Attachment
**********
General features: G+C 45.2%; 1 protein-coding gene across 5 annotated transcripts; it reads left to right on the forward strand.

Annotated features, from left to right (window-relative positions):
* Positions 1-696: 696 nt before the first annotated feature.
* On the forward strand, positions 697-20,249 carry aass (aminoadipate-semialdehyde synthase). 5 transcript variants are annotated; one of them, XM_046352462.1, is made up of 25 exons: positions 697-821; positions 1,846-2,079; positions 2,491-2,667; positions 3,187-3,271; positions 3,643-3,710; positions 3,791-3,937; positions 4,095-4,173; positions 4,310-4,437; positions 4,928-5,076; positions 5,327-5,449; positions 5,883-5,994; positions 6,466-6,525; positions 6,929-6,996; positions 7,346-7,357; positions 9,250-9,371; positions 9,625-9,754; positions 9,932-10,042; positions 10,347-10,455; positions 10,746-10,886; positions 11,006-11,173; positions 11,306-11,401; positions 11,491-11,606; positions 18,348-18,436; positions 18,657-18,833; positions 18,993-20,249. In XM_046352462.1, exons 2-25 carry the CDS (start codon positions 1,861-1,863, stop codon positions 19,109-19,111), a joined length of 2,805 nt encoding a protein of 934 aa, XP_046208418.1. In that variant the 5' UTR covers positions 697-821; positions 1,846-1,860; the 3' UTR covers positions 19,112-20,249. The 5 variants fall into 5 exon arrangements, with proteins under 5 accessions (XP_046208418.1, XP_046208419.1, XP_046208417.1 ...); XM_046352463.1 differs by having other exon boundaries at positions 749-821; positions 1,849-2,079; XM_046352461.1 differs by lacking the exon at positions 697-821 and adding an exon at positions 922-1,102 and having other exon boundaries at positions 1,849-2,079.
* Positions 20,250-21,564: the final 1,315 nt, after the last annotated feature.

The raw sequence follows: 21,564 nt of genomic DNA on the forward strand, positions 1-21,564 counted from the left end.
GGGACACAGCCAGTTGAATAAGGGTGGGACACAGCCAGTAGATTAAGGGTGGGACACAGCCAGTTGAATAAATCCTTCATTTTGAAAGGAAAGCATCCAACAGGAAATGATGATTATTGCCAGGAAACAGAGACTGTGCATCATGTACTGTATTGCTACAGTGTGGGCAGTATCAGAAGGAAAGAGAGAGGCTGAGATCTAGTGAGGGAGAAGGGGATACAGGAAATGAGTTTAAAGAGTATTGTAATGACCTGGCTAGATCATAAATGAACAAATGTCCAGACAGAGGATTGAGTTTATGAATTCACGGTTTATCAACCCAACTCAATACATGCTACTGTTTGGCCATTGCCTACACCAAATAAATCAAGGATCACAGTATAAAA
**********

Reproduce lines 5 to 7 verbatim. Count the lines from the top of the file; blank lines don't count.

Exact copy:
* Positions 20,250-21,564: the final 1,315 nt, after the last annotated feature.

The raw sequence follows: 21,564 nt of genomic DNA on the forward strand, positions 1-21,564 counted from the left end.
GGGACACAGCCAGTTGAATAAGGGTGGGACACAGCCAGTAGATTAAGGGTGGGACACAGCCAGTTGAATAAATCCTTCATTTTGAAAGGAAAGCATCCAACAGGAAATGATGATTATTGCCAGGAAACAGAGACTGTGCATCATGTACTGTATTGCTACAGTGTGGGCAGTATCAGAAGGAAAGAGAGAGGCTGAGATCTAGTGAGGGAGAAGGGGATACAGGAAATGAGTTTAAAGAGTATTGTAATGACCTGGCTAGATCATAAATGAACAAATGTCCAGACAGAGGATTGAGTTTATGAATTCACGGTTTATCAACCCAACTCAATACATGCTACTGTTTGGCCATTGCCTACACCAAATAAATCAAGGATCACAGTATAAAA